Notable screenshots from my playthrough:

* My first map. The colonists spawned on the other side of the lake from me, and all the mining spots are very far away, so I had a slow start to my economy. You can also see how awful it is to defend and build with the giant lake in the middle.

* How far I got before deciding to start over.
* A really good second map, and a flawlessnight one. I killed an ant every time my laser recharged after I started firing!

* I got one splitter night 2 and got to work with many double shots.
* By night 3 I had three splitters and was getting quadshots on the regular.* Night 7, my first 5-fer! Burrowers are starting to get spooky and get incidental shots in.
* Night 10, my biggest shot of the entire game, an 8-way kill.

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Wow, thanks for the kind words and detailed feedback! It's really motivational to hear from someone who "clicked" with the game!

I just added a roadmap to the game description, where you can read about my plans for the next 2 major releases, Alpha 4 and Beta 5. Here's some notes addressing things not mentioned in the roadmap:

  • Splitters. I agree that they're too obvious of a choice once you've learned the game. I'll look into ways to balance them for the next release. I'm considering several, but trickiest part will be communicating this to the player.

    • Each splitter costs more power/turn than the previous one. For example, first one is 2 power, second is 4 power, third is 8 power. This might also help make advanced splitters a bit better, since you get a little more bang for your buck.
    • Using splitters overheats the laser faster (see the roadmap for more about overheating your laser)
    • Splitters themselves can overheat if used too often
    • Hard maximum on the number of splitters. Beta 5 could include technologies to increase the maximum
  • Map RNG. Things can get weird when water or mountains spawn right in the middle of the map. For now, I'll change logic a bit so you player and colonists should never be separated at the start. Also, if you're up for a challenge, the "badlands" and "marsh" maps are quite a bit harder than the standard map.
  • Burrowers. It was interesting to hear your generally positive take on them. I'm personally not quite satisfied with how they turned out. They do serve an important role in undermining some otherwise too good strategies, but I want to figure out how to make them more manageable. As is, some burrower attacks are unavoidable. The laser overheating mechanic will help with that, since you can choose to fire multiple turns in a row if needed. Anyway, this is something that I'm thinking about, but no specific plans yet. I also don't currently have any plans for more enemies, but I wouldn't be surprised if some new ones find there way into Beta 5.
  • Optimal strategy / build order. A couple things to note here.
    • Beta 5 with the reactive ecosystem and random technologies should really mix things up. There will no longer be one optimal strategy, and you will need to adapt to your specific situation, available technologies, and corporate demands.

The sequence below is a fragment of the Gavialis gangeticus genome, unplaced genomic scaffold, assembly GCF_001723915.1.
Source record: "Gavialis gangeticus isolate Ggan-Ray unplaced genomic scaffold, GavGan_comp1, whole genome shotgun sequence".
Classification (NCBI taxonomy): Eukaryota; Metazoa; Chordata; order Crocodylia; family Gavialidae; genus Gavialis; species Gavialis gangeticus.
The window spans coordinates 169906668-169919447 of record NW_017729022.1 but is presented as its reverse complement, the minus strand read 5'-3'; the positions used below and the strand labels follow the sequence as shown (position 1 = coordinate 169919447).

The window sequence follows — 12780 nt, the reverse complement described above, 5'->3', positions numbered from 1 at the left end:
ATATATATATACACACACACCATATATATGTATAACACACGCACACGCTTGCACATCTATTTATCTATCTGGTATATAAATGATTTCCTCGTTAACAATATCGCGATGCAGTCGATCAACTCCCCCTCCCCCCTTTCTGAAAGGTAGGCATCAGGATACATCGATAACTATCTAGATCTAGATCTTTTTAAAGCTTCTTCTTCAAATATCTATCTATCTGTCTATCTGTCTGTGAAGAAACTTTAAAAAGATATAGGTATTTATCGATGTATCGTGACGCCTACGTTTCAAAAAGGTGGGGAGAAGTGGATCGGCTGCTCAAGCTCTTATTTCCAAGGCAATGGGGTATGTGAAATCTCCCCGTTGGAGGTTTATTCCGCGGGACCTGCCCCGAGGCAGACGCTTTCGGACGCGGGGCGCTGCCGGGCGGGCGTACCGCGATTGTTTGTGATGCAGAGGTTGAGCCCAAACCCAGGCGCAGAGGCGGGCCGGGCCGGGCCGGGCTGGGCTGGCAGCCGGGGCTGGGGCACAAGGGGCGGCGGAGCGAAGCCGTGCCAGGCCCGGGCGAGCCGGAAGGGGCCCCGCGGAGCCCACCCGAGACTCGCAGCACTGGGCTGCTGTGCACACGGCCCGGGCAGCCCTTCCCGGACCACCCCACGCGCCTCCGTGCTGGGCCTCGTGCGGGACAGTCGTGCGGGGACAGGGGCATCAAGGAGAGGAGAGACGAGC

• Alpha 4 will add difficulty levels, and default difficulty will be easier than the current game. In my experience, many players are like your brother and spend quite a bit of time wandering and experimenting before the game clicks for them, and then get slaughtered on night 2 and lose motivation. I'd like the default difficulty to be less punishing to those players.

You said you got linked to the game? Out of curiosity, where/how did you find it?

Thanks again for detailed feedback! With your permission, I'd love to add you to the playtester section of the credits. Let me know if that's alright, and what name/username you want to be credited as.

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Cool! Looks like you're already thinking about everything I was. All of this looks sensible (or at least plausible, and playtesting will sus out the best version of the idea).

One of my friends (named Voksa) linked it to me. They found it because it was listed on . (And they were probably looking on roguebasin because they're in the process of prototyping a roguelike themself, about saving colonists from a reality-corrupted station.)

My name is Patashu, and permission granted. Thanks!

EDIT: I did get an idea, which is that if the game is in a 'Relaxed' difficulty setting by default, then it could detect when you're playing well enough to handle a higher difficulty and ask once if you'd like to increase it mid-game. That way the first game can account for people who get it quickly AND people who don't.

Thanks! I update the game's info in RogueBasin whenever I release. I'm glad to hear that's finding it's way to new players! (Also, that sounds like a neat premise for a game)

I think some sort of dynamic difficulty is a good idea, but I don't think I'm going to invest in it now, since the release with the reactive ecosystem will change things so much that all that work would be lost. The reactive ecosystem by it's very nature will dynamically adjust the difficulty. For example, an efficient, rapidly expanding player will probably cause more disturbance to the ecosystem.

Under the hood, there is a bit of dynamic difficulty now. The number of enemies you get each night is partially based on your population. So if you have a few bad nights and lose some colonists, the next night will be easier than it would have been otherwise. I might expand that a bit to take other things into account. Perhaps total "value" of buildings. I think that might be a good metric for how effectively a someone is playing.

True I was already thinking about these things, but hearing other people's ideas and talking through my own helps to clarify, so thanks for sharing!

Reactive ecosystem, sounds similar to the systems in Factorio or Riftbreaker. Good luck with the rest of the game!